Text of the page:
Federal Judge Daniel Rafecas today acquitted National Deputy and Cambiemos co-founder Elisa “Lilita” Carrió in a case where she had been accused of unlawful enrichment. This in and of itself seems pretty standard for Argentine politics, where politicians are accused of unlawful enrichment more frequently than not.

However, this case has a shady turn, even for the standards of Argentine politics: the judge decided to acquit Carrió after the same person who pressed the charges against her, a construction worker named Saúl Enrique Paz, admitted he had been paid AR $1,500 to lie in court and accuse the national deputy. Paz went on to confess that he “doesn’t know Carrió, nor does he know the content of the accusation, and never had the will to press charges against her.”

“I don’t even know what that says. It’s my signature, but I didn’t even know what I was signing,” Paz told Rafecas during his last testimony.

“A person who I knew from the neighborhood, Alan González, asked me to be a witness in a case. He told me that if I signed a document he would give me AR $1,500. And he gave them to me,” he added.

Carrió didn’t hesitate pointing out where these accusations could really be coming from. According to her, it could be practically anywhere: “there are sectors of the SIDE (current Federal Intelligence Agency), from the Buenos Aires Province’s intelligence community, but there could also be sectors from the judicial branch who could be involved. High ranking members of the Judiciary or an association between a judge and the Supreme Court President (Ricardo Lorenzetti),” Carrió started.

“But it could also come from sectors of the Province’s political world, because we have accused (Sergio) Villordo, who answers to Sergio Massa. I can’t truly know, we are moving forward with more than ten accusations: one against a (former Buenos Aires Province Governor) Daniel Scioli, another one against (Scioli’s Chief of Staff) Alberto Perez,” she continued.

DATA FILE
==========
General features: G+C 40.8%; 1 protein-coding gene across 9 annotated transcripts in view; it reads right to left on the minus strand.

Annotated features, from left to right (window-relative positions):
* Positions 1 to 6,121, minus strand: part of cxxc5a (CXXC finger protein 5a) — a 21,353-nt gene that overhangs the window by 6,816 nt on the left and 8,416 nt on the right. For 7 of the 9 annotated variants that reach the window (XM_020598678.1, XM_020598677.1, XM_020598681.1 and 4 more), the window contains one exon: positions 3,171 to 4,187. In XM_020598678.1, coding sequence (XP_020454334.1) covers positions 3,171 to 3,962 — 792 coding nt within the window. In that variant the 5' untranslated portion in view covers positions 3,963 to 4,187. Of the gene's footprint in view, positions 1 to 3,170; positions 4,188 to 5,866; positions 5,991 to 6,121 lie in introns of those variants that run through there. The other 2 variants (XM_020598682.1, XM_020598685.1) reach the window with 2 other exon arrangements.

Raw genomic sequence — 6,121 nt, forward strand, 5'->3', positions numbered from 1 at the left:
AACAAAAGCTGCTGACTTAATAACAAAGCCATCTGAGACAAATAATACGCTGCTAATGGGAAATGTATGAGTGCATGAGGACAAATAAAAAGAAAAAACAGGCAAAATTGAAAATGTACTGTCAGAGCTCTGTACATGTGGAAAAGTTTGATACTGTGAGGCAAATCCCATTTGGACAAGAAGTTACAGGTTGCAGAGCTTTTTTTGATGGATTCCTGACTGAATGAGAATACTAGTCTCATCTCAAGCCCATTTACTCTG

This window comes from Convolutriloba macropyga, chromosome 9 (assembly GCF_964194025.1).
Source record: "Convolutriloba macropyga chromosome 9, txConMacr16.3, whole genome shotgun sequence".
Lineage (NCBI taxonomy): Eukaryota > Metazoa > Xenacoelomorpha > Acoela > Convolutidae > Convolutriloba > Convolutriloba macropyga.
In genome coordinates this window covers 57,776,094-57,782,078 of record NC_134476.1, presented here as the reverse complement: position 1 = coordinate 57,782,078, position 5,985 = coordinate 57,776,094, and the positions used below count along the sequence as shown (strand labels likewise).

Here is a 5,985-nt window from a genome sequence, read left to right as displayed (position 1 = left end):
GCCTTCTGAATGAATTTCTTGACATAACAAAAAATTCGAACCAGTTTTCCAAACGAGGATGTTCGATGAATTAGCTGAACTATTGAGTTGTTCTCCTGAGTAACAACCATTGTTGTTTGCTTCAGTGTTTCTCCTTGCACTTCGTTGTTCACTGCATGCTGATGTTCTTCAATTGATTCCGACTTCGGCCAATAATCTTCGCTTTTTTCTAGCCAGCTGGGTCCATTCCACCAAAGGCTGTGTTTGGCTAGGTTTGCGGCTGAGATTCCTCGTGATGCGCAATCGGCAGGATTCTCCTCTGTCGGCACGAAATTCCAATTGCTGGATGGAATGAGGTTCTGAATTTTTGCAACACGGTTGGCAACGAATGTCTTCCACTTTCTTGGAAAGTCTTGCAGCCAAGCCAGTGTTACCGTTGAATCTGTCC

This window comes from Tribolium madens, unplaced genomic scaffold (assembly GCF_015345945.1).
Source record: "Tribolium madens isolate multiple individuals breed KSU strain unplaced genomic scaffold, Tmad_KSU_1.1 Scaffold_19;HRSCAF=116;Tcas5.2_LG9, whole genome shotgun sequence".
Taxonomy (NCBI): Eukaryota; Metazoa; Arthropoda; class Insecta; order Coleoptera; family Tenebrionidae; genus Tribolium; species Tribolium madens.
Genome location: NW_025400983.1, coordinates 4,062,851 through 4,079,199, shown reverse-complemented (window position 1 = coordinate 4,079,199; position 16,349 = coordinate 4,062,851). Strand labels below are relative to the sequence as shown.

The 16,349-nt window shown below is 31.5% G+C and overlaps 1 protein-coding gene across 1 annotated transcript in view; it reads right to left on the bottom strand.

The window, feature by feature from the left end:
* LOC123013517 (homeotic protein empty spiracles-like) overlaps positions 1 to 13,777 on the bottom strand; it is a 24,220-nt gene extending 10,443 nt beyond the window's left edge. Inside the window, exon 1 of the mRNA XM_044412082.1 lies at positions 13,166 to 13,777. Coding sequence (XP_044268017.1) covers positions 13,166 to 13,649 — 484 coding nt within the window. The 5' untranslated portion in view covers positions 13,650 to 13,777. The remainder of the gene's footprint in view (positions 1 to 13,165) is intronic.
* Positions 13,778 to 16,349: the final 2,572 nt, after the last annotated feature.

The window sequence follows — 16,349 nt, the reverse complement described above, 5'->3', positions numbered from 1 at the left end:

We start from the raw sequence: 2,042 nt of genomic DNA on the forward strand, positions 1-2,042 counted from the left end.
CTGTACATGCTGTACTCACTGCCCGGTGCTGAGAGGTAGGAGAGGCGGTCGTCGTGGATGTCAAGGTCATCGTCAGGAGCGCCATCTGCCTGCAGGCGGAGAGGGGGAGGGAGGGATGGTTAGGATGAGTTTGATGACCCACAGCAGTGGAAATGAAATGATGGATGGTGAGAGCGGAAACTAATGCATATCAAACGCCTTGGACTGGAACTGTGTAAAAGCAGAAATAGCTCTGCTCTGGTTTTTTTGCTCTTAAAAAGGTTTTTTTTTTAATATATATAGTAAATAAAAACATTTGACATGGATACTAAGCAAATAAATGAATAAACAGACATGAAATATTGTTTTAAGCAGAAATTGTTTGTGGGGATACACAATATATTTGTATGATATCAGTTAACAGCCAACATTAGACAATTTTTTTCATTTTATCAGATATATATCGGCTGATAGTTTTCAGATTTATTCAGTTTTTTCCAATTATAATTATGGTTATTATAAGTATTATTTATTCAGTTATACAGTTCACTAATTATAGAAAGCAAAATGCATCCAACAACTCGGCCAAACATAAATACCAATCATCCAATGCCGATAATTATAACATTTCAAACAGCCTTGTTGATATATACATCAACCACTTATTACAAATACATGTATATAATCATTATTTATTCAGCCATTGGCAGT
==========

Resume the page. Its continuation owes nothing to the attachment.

Carrió made no distinction between political parties at the time of accusing former or current officials — or what their role was or which branch of the government they belong to — of being involved in illegal activities.

Zooming out, it’s public knowledge that Carrió goes after members of the former Kirchner administration with a particular fervor. In fact, she has been credited with getting the ball rolling on some of the most important charges against former President Cristina Fernández de Kirchner, who she accused of being in charge of an unlawful association during her time in office — a charge for which Judge Ercolini indicted her. Carrió has also pressed innumerable charges against former Chief of Staff Aníbal Fernández, for example.

But the her list of enemies is not limited to the Kirchnerite camp. She has also accused the now former head of the Buenos Aires Province police, Pablo Bressi, of receiving money from drug-trafficking organizations; the Deputy Head of the AFI, Silvia Majdalani, of spying on her; Buenos Aires Province Security Minister, Cristian Ritondo, of corruption; and she has a personal feud with Supreme Court President Ricardo Lorenzetti.

It’s unlikely we will ever find out who was really behind this latest set up, and whether the person who got Paz to press the charges had a political motivation. But it’s not far fetched to think that someone could want to smear her to undermine her credibility, and shows that even if she takes a blind shot, she has definitely landed more than one punch on someone with something to hide.